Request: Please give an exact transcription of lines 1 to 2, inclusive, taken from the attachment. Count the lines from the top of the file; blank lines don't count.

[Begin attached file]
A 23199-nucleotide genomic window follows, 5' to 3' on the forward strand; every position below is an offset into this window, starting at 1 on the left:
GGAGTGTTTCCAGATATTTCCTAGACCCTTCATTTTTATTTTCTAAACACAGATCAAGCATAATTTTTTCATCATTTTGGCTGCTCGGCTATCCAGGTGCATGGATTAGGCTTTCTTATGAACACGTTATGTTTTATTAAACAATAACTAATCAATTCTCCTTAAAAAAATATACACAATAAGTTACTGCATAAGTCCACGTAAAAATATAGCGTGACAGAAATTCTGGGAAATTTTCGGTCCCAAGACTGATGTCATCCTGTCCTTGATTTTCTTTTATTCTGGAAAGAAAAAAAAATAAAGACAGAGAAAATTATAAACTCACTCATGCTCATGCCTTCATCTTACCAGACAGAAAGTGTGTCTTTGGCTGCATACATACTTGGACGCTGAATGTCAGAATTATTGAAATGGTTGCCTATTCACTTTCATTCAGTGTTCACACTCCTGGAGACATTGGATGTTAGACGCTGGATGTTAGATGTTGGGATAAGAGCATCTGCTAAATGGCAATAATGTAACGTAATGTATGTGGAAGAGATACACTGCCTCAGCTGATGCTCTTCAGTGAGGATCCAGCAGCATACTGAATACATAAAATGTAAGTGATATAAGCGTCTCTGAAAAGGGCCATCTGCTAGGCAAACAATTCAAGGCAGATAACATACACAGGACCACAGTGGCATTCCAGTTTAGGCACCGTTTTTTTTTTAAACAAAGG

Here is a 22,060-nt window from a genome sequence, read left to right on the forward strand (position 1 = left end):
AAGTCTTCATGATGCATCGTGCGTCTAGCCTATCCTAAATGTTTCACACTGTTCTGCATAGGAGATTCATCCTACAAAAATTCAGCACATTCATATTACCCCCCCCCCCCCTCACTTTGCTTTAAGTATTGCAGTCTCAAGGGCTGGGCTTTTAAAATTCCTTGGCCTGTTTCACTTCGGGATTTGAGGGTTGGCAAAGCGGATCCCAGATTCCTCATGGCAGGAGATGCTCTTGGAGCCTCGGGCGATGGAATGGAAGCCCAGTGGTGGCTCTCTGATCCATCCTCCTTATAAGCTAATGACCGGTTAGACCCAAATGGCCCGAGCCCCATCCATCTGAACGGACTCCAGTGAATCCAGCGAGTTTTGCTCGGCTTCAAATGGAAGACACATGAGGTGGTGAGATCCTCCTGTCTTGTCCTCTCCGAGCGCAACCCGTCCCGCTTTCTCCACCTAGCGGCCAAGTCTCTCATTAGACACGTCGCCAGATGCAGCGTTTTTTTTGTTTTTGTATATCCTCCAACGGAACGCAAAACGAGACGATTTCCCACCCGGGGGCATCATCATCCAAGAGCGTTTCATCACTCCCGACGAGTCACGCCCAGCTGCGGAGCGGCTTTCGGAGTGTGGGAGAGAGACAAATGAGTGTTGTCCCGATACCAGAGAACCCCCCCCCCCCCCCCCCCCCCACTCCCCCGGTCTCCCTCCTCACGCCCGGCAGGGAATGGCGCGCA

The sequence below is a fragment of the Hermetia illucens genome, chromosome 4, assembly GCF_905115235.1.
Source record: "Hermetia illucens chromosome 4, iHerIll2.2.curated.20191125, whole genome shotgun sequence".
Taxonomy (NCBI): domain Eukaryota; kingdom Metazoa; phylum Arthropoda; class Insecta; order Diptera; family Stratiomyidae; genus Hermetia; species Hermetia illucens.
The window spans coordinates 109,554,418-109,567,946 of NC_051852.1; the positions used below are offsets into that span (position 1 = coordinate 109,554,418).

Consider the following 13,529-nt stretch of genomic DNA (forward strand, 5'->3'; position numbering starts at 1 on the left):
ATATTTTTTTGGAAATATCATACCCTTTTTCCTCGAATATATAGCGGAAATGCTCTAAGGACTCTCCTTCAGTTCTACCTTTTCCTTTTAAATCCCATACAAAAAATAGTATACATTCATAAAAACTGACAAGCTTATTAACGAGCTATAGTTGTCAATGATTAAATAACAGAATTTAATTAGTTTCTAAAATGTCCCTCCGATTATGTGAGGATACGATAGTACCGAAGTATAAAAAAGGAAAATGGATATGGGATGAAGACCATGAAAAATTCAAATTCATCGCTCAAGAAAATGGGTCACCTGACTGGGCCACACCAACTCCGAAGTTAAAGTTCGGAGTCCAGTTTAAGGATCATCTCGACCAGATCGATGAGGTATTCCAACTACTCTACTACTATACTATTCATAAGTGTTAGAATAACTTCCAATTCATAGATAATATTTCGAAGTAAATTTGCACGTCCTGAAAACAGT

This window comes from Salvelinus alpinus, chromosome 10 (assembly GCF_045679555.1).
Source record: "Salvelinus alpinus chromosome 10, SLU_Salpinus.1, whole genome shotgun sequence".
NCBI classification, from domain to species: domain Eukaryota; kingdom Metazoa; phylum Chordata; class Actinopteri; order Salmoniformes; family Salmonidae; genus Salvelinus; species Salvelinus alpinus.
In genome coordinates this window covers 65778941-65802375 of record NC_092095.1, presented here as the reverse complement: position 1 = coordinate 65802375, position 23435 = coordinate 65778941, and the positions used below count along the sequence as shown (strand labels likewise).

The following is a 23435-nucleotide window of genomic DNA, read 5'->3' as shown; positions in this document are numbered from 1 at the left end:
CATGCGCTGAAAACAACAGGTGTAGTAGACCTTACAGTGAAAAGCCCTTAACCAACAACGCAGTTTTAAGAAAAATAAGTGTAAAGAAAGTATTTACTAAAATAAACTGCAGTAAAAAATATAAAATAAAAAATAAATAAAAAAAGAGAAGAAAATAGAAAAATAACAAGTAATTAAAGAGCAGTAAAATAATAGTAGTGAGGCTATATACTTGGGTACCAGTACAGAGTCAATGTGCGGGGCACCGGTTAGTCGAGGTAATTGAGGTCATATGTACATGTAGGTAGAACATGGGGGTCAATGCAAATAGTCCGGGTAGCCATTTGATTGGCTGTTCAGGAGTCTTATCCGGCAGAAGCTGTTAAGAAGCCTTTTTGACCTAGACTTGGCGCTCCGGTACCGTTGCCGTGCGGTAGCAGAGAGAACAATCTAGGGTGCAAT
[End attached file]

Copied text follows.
A 23199-nucleotide genomic window follows, 5' to 3' on the forward strand; every position below is an offset into this window, starting at 1 on the left:
GGAGTGTTTCCAGATATTTCCTAGACCCTTCATTTTTATTTTCTAAACACAGATCAAGCATAATTTTTTCATCATTTTGGCTGCTCGGCTATCCAGGTGCATGGATTAGGCTTTCTTATGAACACGTTATGTTTTATTAAACAATAACTAATCAATTCTCCTTAAAAAAATATACACAATAAGTTACTGCATAAGTCCACGTAAAAATATAGCGTGACAGAAATTCTGGGAAATTTTCGGTCCCAAGACTGATGTCATCCTGTCCTTGATTTTCTTTTATTCTGGAAAGAAAAAAAAATAAAGACAGAGAAAATTATAAACTCACTCATGCTCATGCCTTCATCTTACCAGACAGAAAGTGTGTCTTTGGCTGCATACATACTTGGACGCTGAATGTCAGAATTATTGAAATGGTTGCCTATTCACTTTCATTCAGTGTTCACACTCCTGGAGACATTGGATGTTAGACGCTGGATGTTAGATGTTGGGATAAGAGCATCTGCTAAATGGCAATAATGTAACGTAATGTATGTGGAAGAGATACACTGCCTCAGCTGATGCTCTTCAGTGAGGATCCAGCAGCATACTGAATACATAAAATGTAAGTGATATAAGCGTCTCTGAAAAGGGCCATCTGCTAGGCAAACAATTCAAGGCAGATAACATACACAGGACCACAGTGGCATTCCAGTTTAGGCACCGTTTTTTTTTTAAACAAAGG